Three Perfect Peaches: A French Folktale

Three Perfect Peaches: A French Folktale

by Cynthia DeFelice, Irene Trivas, Mary DeMarsh
     
 

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"Abundant energy, breezy pacing and kid-pleasing 'gross-out' humor" (Publishers Weekly) will greatly appeal to children ages five to eight. In this spin on a time-honored plot, a king pro, mises his ailing daughter's hand in marriage to anyone who can grant her wish for three perfect peaches. Irene Trivas's frolicsome watercolors match the story's high jinks perfectly

Overview

"Abundant energy, breezy pacing and kid-pleasing 'gross-out' humor" (Publishers Weekly) will greatly appeal to children ages five to eight. In this spin on a time-honored plot, a king pro, mises his ailing daughter's hand in marriage to anyone who can grant her wish for three perfect peaches. Irene Trivas's frolicsome watercolors match the story's high jinks perfectly.

Editorial Reviews

Publishers Weekly - Publisher's Weekly
Abundant energy, breezy pacing and kid-pleasing ``gross-out'' humor mark this auspicious publishing debut of The Wild Washerwomen Storytellers (DeFelice is the author of Devil's Bridge, Weasel, etc.). And Trivas (Annie...Anya: A Month in Moscow) matches their high jinks perfectly-adding some of her own-with frolicsome, loosely rendered watercolors. In this appealing spin on a time-honored plot, a king promises his ailing daughter's hand in marriage to anyone who can grant her wish for three perfect peaches. The youngest of three brothers succeeds (an old woman turns his siblings' offerings into rabbit droppings and horse manure) and the princess is cured; the king hedges, however, demanding that the boy herd 100 rabbits into the palace. But the ingenious lad tricks the monarch into keeping his word and, in the process, into kissing a horse's behind. In addition to the pure fun of deflating the pompous, the story serves as a lighthearted reminder to be kind to all, no matter what their appearance. A fruitful merger of three peachy talents. Ages 5-8. (Mar.)
Children's Literature - Kathleen Karr
This is a charmingly tongue-in-cheek interpretation of an old French folktale. It has all the usual plot devices: the pining princess; the clever but poor younger son who hopes to gain her hand in marriage; the recalcitrant king. It also has a slightly irreverent tone that kids will love.
School Library Journal - School Library Journal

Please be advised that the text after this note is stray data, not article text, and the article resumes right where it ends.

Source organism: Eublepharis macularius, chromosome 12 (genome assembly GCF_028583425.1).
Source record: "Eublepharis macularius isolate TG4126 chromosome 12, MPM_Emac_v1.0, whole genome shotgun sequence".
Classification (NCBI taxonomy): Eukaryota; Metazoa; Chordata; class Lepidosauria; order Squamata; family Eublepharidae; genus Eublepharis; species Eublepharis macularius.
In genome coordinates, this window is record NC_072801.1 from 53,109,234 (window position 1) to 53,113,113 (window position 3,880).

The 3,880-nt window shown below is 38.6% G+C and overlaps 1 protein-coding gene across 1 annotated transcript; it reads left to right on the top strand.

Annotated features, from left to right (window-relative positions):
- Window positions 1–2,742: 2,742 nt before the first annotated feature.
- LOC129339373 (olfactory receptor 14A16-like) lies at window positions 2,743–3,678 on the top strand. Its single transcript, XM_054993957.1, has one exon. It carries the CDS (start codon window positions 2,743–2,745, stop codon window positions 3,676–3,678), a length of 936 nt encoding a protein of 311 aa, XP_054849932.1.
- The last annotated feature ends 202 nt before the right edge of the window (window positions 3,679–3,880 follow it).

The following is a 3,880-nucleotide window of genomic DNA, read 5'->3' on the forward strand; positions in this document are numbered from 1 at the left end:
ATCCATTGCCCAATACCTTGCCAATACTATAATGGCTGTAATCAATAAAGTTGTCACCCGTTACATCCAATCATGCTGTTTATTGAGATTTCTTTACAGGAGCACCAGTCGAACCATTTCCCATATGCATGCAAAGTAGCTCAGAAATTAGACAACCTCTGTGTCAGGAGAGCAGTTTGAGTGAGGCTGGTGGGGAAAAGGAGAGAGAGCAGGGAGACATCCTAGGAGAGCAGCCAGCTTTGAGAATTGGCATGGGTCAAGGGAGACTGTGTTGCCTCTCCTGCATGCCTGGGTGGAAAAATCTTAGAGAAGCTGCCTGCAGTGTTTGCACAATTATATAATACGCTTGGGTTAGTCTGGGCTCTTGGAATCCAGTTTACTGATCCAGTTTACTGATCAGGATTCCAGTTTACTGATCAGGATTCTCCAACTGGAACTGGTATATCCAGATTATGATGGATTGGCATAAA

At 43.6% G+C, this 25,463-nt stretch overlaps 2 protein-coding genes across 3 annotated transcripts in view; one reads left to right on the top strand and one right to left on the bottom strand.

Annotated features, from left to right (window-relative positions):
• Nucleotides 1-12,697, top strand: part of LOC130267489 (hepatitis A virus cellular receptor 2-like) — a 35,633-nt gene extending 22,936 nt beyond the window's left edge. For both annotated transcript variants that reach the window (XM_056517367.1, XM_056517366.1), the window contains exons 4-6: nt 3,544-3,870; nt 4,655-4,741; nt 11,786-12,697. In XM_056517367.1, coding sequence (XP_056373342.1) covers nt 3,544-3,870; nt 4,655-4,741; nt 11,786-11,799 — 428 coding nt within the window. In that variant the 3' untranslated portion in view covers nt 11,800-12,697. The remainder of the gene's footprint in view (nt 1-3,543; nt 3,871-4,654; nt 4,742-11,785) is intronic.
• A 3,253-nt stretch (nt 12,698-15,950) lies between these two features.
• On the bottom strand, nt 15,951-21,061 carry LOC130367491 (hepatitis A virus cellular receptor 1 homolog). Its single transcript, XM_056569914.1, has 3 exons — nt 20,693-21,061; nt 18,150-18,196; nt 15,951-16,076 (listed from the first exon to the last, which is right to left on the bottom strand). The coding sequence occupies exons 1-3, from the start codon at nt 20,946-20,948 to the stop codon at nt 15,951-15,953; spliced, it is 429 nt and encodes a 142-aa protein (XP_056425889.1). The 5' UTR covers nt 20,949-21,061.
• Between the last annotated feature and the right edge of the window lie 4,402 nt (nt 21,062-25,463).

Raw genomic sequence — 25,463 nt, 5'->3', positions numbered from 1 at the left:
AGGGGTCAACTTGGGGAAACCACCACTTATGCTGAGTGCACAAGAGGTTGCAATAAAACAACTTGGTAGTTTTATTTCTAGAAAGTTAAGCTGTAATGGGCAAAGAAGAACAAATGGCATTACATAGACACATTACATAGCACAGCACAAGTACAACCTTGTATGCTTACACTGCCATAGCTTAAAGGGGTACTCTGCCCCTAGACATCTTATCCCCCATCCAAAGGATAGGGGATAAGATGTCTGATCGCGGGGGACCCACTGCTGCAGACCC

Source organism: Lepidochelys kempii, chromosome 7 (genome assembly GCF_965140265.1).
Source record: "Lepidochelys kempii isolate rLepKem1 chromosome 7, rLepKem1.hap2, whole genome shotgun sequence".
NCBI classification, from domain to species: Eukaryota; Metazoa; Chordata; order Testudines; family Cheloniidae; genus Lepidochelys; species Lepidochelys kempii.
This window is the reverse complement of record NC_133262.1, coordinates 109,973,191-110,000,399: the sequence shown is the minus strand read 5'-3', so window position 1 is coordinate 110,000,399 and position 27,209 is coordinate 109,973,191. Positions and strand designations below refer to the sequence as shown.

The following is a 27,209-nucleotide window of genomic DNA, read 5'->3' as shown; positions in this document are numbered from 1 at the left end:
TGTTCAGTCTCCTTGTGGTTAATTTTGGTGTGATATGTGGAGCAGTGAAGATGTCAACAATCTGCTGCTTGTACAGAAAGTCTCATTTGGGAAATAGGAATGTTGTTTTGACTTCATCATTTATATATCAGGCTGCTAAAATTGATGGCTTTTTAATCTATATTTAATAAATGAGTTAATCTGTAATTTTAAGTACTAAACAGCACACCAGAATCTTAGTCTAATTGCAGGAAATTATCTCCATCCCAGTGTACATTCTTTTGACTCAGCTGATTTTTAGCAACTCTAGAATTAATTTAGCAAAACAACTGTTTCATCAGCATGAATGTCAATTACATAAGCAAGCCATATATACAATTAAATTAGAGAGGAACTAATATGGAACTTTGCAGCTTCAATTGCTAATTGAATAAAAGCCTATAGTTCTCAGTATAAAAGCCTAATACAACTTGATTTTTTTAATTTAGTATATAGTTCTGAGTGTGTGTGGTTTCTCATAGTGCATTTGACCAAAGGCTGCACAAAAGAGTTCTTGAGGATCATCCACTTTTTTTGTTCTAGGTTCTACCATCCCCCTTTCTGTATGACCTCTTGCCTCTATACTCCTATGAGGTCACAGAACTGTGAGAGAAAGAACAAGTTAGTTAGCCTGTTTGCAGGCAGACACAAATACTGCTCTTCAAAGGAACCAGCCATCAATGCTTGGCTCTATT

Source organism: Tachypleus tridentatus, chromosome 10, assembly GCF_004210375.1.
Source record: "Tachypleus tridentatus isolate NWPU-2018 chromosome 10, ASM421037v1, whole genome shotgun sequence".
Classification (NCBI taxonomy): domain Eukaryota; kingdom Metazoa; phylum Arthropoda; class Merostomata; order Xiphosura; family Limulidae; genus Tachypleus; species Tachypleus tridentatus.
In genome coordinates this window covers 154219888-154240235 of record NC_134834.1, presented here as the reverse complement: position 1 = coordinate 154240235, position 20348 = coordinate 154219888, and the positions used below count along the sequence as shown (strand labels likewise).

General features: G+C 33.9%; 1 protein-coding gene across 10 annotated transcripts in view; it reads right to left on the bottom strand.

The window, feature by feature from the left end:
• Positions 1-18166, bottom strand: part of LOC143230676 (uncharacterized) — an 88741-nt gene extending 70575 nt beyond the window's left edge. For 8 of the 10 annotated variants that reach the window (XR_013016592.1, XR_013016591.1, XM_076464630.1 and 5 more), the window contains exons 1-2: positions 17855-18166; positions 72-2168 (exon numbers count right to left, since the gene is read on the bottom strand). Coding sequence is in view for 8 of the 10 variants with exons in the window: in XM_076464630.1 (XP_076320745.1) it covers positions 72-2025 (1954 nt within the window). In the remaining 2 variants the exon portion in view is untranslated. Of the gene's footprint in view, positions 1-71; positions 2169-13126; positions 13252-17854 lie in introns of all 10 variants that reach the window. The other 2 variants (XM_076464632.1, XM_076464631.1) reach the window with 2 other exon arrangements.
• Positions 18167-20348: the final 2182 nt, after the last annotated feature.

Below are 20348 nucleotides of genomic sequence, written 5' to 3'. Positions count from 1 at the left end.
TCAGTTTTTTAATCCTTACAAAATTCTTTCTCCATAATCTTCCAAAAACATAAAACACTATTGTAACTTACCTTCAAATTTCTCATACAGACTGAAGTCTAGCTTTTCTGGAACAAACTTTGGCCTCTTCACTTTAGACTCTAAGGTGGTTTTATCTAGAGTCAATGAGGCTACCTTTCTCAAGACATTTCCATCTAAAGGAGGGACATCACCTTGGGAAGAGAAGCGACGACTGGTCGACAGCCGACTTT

K-Gr 3A sprightly adaptation of ``Three May Peaches,'' a French folktale. The youngest of three brothers cures a princess's illness with three perfect peaches and wins her hand in marriage through courtesy, craft, and the help of a magic whistle. The retellers base their version on the same source that Eric Kimmel used for Three Sacks of Truth (Holiday, 1993), but the books are distinctly different while remaining true to the essence of the source. Peaches is earthier than Kimmel's versionafter being rude to a mysterious old woman, the older brothers find their offerings of peaches transformed into rabbit droppings and horse manure; and when the king wants to buy the whistle, the clever hero makes the greedy man kiss his horse's behind as part of the bargain. These elements are in the original and are appropriate to the broad humor used throughout. The rhythm and pace of DeFelice and DeMarsh's narrative make it ideal for reading aloud, and it is embellished in a way that invites participation. Trivas's vibrant, fluid, cheery illustrations round out the text perfectlythey are done in glowing, jewel-like colors and are full of nifty humorous touches. (One minor quibble: the whistle is described as being silver, but it is depicted as golden). Buy this title even if your library already owns Three Sacks of Truth. Its warmth and exuberance will stay with readers and listeners for a long time.Donna L. Scanlon, Lancaster County Library, PA
Mary Harris Veeder
The authors, both involved in the oral tradition of storytelling, here retell a French folktale in a manner just right for story hour sharing. A freckled, redheaded princess is ill. Only three perfect May peaches will save her, and her father promises her hand to the one who can find them. As it turns out, the peaches are in the possession of a poor country family of three brothers. When the youngest, a kindly, clever country lad, brings them to court, however, the king tries to back out of his bargain. The lad eventually gets what he was promised, although not without some humorous goings-on. The text is delivered with a flourish, but the illustrations are not particularly distinctive--except when they picture the 100 rabbits the poor lad successfully herds with a magic whistle. The tale's pacing is strong; storytellers will certainly find it good enough to keep an audience's attention.

Product Details

ISBN-13:
9780531087220
Publisher:
Scholastic, Inc.
Publication date:
03/28/1995
Pages:
32
Product dimensions:
10.42(w) x 8.98(h) x 0.32(d)
Age Range:
4 - 8 Years

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